So in my last blog, I said that caterpillars change their DNA to become butterflies.
I was wrong.
Their butterfly-ness is part of their DNA from the start. Apparently some messengers are time released – they get woken up and sent out after an alarm clock goes off, a clock that is embedded in the DNA. At least, I think that’s how it works.
Wow. That’s cool.
So, first of all, bad on me as a writer for not having done my research. Fortunately, I have my friend Jim to point it out when I haven’t done my research, because his points always make me delve deeper.
After delving deeper, however, I think that the metaphor still works. In fact, I think it almost works better (which is why research pays off for writers – makes us better writers).
Our DNA is what makes us unique, while also connecting us to each other. This isn’t about fate or destiny, but about our true nature.
I’ve always thought that the admonition, “You’re too big for your britches!” is pretty lame. So what – we’re supposed to wear the same size britches at 14 as we did when we were four?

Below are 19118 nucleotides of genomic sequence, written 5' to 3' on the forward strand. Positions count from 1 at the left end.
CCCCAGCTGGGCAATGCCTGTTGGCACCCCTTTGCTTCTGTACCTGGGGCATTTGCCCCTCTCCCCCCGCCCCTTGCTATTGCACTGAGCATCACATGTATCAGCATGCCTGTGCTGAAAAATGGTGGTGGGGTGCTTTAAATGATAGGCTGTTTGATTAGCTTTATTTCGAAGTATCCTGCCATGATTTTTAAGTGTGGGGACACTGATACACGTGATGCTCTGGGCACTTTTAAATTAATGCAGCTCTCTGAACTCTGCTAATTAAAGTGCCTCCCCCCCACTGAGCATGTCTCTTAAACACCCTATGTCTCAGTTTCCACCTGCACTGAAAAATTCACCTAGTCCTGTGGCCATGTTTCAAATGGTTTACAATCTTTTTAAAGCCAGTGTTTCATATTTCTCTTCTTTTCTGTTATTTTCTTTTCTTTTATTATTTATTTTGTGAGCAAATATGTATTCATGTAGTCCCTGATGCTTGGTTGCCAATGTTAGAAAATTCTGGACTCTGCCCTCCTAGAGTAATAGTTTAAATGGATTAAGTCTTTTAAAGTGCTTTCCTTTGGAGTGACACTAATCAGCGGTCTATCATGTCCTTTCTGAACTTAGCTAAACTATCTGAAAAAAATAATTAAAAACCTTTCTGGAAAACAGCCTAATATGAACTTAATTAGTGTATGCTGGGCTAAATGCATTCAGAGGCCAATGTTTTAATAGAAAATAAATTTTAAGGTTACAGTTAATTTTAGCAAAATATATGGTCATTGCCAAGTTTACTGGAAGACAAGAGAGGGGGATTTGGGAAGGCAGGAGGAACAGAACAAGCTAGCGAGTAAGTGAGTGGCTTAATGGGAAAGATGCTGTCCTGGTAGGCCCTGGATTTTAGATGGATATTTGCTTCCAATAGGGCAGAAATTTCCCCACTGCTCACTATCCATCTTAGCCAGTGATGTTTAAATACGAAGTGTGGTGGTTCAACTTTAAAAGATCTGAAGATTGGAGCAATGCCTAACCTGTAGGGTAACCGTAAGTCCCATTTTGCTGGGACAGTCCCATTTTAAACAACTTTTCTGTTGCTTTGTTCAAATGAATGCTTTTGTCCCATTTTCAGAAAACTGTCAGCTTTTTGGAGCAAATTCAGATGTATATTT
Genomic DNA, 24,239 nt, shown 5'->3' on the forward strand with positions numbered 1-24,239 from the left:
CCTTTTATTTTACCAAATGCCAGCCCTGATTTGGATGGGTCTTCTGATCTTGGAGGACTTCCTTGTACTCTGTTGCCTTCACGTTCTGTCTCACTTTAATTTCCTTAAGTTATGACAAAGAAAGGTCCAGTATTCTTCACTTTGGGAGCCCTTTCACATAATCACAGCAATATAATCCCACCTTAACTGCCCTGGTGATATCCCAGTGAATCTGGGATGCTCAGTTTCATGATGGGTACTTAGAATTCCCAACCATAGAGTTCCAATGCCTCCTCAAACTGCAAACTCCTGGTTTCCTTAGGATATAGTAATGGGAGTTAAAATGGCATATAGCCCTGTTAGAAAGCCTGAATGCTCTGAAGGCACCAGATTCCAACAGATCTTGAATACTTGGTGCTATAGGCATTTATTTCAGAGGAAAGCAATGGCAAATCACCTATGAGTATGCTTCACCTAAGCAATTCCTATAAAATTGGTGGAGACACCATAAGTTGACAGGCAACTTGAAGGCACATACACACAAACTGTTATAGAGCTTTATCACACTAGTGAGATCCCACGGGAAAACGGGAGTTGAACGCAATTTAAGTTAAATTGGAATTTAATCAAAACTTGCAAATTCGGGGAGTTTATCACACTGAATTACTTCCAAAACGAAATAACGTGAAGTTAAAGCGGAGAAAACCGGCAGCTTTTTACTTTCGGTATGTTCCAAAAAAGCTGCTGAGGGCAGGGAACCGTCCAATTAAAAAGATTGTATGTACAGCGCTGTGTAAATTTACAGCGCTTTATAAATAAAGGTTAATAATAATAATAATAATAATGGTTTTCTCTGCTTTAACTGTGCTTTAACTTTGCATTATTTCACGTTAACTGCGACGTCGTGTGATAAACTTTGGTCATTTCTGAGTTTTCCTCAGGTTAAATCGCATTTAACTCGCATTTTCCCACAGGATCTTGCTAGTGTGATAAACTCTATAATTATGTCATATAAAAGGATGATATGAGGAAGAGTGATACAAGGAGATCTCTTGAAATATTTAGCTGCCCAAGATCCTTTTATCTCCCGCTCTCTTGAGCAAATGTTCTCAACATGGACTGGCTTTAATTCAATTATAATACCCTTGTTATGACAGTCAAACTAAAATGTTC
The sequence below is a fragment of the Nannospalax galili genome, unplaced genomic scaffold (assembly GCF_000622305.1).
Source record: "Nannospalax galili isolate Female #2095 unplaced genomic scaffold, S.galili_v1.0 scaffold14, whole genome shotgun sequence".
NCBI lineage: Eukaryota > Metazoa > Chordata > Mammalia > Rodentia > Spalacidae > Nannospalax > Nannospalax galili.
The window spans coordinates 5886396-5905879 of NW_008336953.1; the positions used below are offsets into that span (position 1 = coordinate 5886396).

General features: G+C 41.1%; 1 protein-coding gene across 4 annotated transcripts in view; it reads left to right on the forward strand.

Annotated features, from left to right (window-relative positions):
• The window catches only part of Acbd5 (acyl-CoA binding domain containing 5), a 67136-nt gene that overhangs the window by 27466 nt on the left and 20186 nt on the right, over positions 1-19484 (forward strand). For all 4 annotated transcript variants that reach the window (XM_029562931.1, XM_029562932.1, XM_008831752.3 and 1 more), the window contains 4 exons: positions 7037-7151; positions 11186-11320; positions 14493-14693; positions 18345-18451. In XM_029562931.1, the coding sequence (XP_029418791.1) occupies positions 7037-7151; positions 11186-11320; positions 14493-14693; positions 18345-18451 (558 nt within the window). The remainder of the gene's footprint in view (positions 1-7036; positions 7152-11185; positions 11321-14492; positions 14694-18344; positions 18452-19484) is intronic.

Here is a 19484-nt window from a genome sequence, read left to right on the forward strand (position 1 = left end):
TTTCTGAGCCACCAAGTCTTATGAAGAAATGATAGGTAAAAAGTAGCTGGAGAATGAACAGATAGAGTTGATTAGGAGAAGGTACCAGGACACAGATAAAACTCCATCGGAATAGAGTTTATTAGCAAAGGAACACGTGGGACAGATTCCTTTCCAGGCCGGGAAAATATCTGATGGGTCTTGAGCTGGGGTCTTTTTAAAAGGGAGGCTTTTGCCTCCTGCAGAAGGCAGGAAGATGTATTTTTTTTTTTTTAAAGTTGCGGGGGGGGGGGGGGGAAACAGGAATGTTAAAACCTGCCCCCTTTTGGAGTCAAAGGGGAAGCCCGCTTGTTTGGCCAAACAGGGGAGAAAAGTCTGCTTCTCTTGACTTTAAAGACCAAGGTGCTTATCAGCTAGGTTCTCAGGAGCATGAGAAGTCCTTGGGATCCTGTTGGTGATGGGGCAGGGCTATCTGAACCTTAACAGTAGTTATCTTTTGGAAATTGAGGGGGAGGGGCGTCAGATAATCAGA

I have no idea what part DNA plays in our psyches. Maybe something, maybe nothing at all. But I do know that there comes a point in some lives when who you thought you were supposed to be, isn’t who you find that you are. Your story might be different than the one you were told was yours.
I think this can happen on a cultural as well as an individual level. I wonder if that is what is happening now. Joseph Campbell said that we need to create new myths; stories that are metaphors for a world that is both smaller and bigger than one that is limited by geography and topography.
We’ve seen photographs of earth. That has to have an effect on us, whether conscious or unconscious. It can evoke awe and it can provoke fear, for it requires a change in our worldview. We are part of something bigger than what we can see from where we stand.
I think that science, at its best, informs us of that. Art,I think, gives us metaphors that inform us how to stand where we are and participate in that something that is bigger.
We need both.
I think that when you become too big for your britches, the time has come to shop for a new pair. Or, when the story no longer works for you, it’s time to find the story that does.
Faulkner, in his Nobel Prize speech, says that the writer should banish fear from the workshop. He’s not saying don’t ever feel fear, just banish it from the workshop. I agree.